September 24, 787: The Second Council of Nicea begins under Pope Hadrian I. The council condemned iconoclasm. The Roman Catholic Church considers this as the seventh of the 21 ecumenical councils; the Eastern Orthodox churches consider this the last of the ecumenical councils (see issue 54: Eastern Orthodoxy).
September 24, 1757: Jonathan Edwards, perhaps America's most brilliant theologian and a father of American revivalism, becomes president of the College of New Jersey (later Princeton). He served as president until his death in 1758 (see issue 77: Jonathan Edwards).
September 24, 1794: Russian Orthodox priest-monk Father Juvenaly, his brother Stephen, and eight other monks arrive at Kodiak Island, Alaska. After two years of ministry, the team had led 12,000 Alaskans to embrace the gospel. Juvenaly then extended his mission to the mainland, where he was reportedly martyred in 1796.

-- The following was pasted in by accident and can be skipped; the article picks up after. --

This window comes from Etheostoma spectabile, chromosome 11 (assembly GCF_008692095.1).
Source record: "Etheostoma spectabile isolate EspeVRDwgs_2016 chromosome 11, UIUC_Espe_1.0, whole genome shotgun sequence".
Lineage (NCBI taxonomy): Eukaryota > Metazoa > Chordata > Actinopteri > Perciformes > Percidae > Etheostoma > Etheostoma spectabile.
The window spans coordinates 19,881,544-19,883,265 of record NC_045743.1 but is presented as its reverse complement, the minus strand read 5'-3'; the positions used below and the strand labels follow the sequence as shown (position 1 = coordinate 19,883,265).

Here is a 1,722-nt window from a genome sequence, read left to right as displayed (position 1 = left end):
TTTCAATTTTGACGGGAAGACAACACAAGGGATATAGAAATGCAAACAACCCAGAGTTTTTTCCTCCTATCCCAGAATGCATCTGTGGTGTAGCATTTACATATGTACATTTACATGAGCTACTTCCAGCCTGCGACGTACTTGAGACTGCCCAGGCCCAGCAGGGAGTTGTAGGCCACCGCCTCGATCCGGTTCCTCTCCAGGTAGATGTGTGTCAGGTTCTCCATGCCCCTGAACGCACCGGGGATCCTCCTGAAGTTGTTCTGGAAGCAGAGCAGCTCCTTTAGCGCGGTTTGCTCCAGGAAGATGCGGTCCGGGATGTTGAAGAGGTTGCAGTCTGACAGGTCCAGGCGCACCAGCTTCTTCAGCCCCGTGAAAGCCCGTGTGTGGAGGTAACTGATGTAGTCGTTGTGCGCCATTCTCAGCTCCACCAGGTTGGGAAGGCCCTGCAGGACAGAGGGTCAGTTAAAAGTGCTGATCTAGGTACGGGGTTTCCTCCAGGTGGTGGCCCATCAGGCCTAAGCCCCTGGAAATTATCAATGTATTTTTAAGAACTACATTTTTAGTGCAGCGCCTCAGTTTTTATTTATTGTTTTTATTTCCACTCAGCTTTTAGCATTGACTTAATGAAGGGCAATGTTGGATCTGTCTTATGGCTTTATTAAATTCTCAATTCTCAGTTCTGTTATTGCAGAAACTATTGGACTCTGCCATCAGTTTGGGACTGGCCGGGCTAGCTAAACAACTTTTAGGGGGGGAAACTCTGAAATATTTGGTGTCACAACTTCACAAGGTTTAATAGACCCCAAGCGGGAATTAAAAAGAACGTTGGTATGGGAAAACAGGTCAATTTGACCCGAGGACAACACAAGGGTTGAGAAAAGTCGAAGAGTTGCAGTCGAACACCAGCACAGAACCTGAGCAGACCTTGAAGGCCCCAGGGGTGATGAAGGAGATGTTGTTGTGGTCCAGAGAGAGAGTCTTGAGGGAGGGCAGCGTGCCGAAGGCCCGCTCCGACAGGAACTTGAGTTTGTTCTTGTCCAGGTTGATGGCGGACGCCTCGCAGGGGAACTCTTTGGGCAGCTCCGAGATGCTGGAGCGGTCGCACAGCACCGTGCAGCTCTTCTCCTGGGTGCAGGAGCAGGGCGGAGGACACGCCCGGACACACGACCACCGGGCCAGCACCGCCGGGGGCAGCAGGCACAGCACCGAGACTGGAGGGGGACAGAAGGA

November 30, 1554: Recently crowned Queen of England, Mary Tudor, daughter of Henry VIII, restores Roman Catholicism to the country. Nearly 300 Protestants would be burned at the stake by "Bloody Mary," including Thomas Cranmer, Hugh Latimer, and Nicholas Ridley. Nearly 400 more died by imprisonment and starvation (see issue 48: Thomas Cranmer).
November 30, 1725: Martin Boehm is born in Lancaster County, Pennsylvania. A Mennonite bishop, he was excluded from the Mennonite communion because of his ...